X-Men: God Loves, Man Kills

Next up:

1982 (Still one of the all-time great titles.)
Brent Anderson went on to do some fantastic work for Astro City, among other places. According to Neal Adams (scroll down at this site to see his original pages) this was originally plotted by Jim Shooter, but Shooter has no memory of this and Claremont denies it. Regardless, Anderson's artwork for God Loves, Man Kills is pitch-perfect: searing images and cinematic visual storytelling at its finest.

Continuity-wise, it takes place somewhere between X-Men #167 and #168, though the events of the story are not acknowledged or ever referenced again until 2003. The seeds were sown here, though, for Magneto's evolution from arch-villain to redeemed headmaster. As this was more or less my first introduction to the character, I had little difficulty adjusting to this version of the character though there are those that to this day still prefer him as a more traditional villain/ X-foil.

THE PLOT: A demagogue priest (William Stryker) has become the popular face of a growing anti-mutant agenda under guise of religious fundamentalism.

His operatives capture and stage the faked-deaths of Storm, Cyclops, and Professor X.
Can't fool Wolverine, of course. (I love this I've staged more'n a few such 'accidents' line. Details of Logan's past were teased for years. Eventually, he became more loaded with backstory than Kate from Lost, but it was great fun at the time.)
Stryker's endgame is to use Professor X's powers as a weapon to further his agenda, something he very nearly accomplishes by subjecting Xavier to "a truly inspired, utterly horrific unending virtual reality loop (where) demonized versions of the X-Men brutally attack and mutilate him." (description from here as are the quoted sections in the captions below.)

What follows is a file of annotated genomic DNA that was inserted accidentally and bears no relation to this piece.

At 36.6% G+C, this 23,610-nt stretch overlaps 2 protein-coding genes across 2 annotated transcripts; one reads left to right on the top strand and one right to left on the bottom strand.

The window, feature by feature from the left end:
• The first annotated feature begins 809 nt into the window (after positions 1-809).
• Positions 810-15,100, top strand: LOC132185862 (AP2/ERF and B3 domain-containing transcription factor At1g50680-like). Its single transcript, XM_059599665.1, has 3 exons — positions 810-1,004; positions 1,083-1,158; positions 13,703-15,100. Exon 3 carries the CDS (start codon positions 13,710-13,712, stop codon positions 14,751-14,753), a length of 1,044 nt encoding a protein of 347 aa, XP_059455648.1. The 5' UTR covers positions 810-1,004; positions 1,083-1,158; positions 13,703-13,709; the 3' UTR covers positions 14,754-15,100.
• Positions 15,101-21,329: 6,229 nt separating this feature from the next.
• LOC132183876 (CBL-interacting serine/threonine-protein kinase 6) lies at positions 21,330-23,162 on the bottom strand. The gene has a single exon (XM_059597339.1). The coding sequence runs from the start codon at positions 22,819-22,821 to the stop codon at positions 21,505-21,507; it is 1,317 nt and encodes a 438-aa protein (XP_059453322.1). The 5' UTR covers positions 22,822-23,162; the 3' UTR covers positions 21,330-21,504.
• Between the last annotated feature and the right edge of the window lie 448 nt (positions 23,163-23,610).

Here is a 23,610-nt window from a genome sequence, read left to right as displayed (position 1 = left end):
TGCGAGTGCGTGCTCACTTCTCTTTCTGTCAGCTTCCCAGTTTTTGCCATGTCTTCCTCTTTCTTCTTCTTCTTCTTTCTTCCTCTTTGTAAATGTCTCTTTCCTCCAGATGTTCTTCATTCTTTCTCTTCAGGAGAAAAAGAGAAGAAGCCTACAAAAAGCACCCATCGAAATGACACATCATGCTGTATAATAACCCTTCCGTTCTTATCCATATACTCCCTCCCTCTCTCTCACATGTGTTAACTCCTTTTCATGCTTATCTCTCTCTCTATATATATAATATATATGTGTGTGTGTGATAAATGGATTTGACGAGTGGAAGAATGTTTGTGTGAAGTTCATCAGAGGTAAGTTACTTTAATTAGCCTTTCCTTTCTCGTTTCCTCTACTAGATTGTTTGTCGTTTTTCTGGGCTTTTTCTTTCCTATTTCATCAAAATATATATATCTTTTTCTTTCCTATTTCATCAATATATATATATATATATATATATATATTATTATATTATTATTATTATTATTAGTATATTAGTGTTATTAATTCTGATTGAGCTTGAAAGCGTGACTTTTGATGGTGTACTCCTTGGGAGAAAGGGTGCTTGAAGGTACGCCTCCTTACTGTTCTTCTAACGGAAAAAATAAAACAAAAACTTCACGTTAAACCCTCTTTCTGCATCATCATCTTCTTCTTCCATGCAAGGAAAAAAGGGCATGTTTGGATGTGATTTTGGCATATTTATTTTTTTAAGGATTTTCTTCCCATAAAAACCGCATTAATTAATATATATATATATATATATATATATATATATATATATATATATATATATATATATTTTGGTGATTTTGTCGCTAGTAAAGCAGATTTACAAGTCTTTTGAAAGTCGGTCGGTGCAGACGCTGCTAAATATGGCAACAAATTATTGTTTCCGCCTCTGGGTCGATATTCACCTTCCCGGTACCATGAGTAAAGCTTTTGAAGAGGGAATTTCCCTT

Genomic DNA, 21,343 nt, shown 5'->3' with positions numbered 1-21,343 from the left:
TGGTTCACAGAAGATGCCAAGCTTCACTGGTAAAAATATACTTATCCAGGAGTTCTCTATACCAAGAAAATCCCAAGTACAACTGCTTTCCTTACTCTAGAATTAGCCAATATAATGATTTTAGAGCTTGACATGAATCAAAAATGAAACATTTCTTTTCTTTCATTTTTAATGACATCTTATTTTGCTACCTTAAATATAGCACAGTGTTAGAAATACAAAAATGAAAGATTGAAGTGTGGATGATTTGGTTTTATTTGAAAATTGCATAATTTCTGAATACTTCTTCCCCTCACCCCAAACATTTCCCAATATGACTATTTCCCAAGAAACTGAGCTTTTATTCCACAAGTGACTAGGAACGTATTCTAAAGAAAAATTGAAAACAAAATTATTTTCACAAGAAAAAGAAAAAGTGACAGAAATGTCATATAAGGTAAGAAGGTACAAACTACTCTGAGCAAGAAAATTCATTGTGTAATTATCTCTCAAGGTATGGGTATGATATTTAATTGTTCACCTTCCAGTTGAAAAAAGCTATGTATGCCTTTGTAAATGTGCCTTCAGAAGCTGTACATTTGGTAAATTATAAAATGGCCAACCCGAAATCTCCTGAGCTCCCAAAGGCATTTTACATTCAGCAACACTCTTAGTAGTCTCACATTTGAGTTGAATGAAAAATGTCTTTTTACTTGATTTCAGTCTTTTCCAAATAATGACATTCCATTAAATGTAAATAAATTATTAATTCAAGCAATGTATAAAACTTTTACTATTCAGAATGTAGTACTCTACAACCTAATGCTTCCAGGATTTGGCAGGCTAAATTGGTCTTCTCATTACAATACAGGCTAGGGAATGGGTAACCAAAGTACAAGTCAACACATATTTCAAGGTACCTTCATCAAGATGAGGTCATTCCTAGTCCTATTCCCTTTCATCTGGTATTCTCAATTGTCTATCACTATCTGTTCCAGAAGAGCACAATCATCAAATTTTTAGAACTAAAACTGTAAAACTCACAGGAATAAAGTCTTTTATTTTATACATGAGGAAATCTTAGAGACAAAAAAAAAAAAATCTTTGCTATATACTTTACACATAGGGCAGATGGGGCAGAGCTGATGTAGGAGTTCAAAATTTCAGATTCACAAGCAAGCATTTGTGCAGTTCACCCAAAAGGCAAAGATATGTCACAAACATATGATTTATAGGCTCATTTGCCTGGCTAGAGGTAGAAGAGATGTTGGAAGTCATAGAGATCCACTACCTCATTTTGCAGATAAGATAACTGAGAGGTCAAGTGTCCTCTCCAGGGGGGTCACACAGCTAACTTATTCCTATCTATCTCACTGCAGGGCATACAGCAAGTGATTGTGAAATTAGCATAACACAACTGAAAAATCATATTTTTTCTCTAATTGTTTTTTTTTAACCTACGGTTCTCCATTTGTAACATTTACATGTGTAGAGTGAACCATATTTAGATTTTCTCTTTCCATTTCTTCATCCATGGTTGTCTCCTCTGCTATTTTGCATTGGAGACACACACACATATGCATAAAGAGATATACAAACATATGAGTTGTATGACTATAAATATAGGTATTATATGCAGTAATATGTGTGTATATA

"There is so much going on in these panels."
"From the obvious comparisons to Christ on the cross to the utter depravity of the demonic X-Men."
"Not to mention Anderson's striking art work and the moody coloring job that only uses blood red and pitch black to intensify the horrors on display."

Elsewhere, Anderson utilizes a sepia-drenched style to tell Stryker's origin story. (A combat vet whose military service exposed him to deadly radiation, leading to his wife giving birth to a mutant. He kills both his wife and the baby and attempts to kill himself, but he survives. Recovering, he comes to believe God has chosen him to lead the crusade against the mutant infidel. Just another day at Professor Xavier's School for Gifted Youngsters on Graymalkin Lane.)

Are you worthy, Charles? 

I can't stress enough how much of an impact the images above had on my young mind. This opening, as well:

Anderson's cinematic style (which was perhaps influenced by the type of visual storytelling Frank Miller had near-perfected on Daredevil) amplifies to great effect the emotional violence and anxiety of the plot and dialogue.

I must have read this graphic novel a hundred times in 1982 alone, to my brother's chagrin, as it belonged to him but was always in my possession. Oh the arguments we'd have about my endlessly appropriating all of his records, tapes, comics, et al. (This led to my mother writing our names on the covers of our comics in ink, to our mutual horror.) Reading it today, what jumps out at me is how Kitty-Pryde-centered it is. A lot of 80s X-Men was, of course; her evolution as a character anchors Claremont's decade of X-storytelling. (Technically, it's more than that, but I'm unofficially dating The Claremont Era as 1981 to 1991.)